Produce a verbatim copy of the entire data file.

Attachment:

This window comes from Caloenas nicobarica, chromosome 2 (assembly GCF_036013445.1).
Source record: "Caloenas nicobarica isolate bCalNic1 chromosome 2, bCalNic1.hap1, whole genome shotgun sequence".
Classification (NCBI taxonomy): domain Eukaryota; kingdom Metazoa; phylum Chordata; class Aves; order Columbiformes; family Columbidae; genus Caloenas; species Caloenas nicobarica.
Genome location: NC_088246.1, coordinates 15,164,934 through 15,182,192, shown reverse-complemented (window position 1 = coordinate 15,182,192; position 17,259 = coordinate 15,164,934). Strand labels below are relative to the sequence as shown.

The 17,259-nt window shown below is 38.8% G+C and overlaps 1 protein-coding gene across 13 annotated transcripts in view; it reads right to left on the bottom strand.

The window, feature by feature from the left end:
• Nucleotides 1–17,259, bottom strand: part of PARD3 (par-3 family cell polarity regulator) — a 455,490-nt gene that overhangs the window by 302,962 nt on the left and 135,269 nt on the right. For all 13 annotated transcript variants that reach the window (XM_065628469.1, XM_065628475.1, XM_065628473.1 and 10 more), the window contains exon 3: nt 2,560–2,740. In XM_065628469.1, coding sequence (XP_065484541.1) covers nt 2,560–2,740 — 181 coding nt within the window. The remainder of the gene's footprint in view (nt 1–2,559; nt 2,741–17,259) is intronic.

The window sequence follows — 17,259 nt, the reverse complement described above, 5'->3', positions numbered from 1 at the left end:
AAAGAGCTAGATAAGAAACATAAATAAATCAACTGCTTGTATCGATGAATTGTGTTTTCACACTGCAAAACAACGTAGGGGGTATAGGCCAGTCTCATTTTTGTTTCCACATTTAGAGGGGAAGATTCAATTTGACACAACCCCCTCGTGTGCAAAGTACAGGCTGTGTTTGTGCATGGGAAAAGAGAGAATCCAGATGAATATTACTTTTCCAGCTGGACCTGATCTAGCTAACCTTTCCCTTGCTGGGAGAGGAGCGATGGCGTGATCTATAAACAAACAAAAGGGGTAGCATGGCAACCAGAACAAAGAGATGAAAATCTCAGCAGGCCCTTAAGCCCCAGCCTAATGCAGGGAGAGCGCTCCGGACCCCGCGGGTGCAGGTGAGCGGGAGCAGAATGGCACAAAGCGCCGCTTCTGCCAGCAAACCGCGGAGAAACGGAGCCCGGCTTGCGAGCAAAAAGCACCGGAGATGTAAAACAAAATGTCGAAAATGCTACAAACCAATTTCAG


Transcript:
This window comes from Caloenas nicobarica, chromosome 2 (assembly GCF_036013445.1).
Source record: "Caloenas nicobarica isolate bCalNic1 chromosome 2, bCalNic1.hap1, whole genome shotgun sequence".
Classification (NCBI taxonomy): domain Eukaryota; kingdom Metazoa; phylum Chordata; class Aves; order Columbiformes; family Columbidae; genus Caloenas; species Caloenas nicobarica.
Genome location: NC_088246.1, coordinates 15,164,934 through 15,182,192, shown reverse-complemented (window position 1 = coordinate 15,182,192; position 17,259 = coordinate 15,164,934). Strand labels below are relative to the sequence as shown.

The 17,259-nt window shown below is 38.8% G+C and overlaps 1 protein-coding gene across 13 annotated transcripts in view; it reads right to left on the bottom strand.

The window, feature by feature from the left end:
• Nucleotides 1–17,259, bottom strand: part of PARD3 (par-3 family cell polarity regulator) — a 455,490-nt gene that overhangs the window by 302,962 nt on the left and 135,269 nt on the right. For all 13 annotated transcript variants that reach the window (XM_065628469.1, XM_065628475.1, XM_065628473.1 and 10 more), the window contains exon 3: nt 2,560–2,740. In XM_065628469.1, coding sequence (XP_065484541.1) covers nt 2,560–2,740 — 181 coding nt within the window. The remainder of the gene's footprint in view (nt 1–2,559; nt 2,741–17,259) is intronic.

The window sequence follows — 17,259 nt, the reverse complement described above, 5'->3', positions numbered from 1 at the left end:
AAAGAGCTAGATAAGAAACATAAATAAATCAACTGCTTGTATCGATGAATTGTGTTTTCACACTGCAAAACAACGTAGGGGGTATAGGCCAGTCTCATTTTTGTTTCCACATTTAGAGGGGAAGATTCAATTTGACACAACCCCCTCGTGTGCAAAGTACAGGCTGTGTTTGTGCATGGGAAAAGAGAGAATCCAGATGAATATTACTTTTCCAGCTGGACCTGATCTAGCTAACCTTTCCCTTGCTGGGAGAGGAGCGATGGCGTGATCTATAAACAAACAAAAGGGGTAGCATGGCAACCAGAACAAAGAGATGAAAATCTCAGCAGGCCCTTAAGCCCCAGCCTAATGCAGGGAGAGCGCTCCGGACCCCGCGGGTGCAGGTGAGCGGGAGCAGAATGGCACAAAGCGCCGCTTCTGCCAGCAAACCGCGGAGAAACGGAGCCCGGCTTGCGAGCAAAAAGCACCGGAGATGTAAAACAAAATGTCGAAAATGCTACAAACCAATTTCAG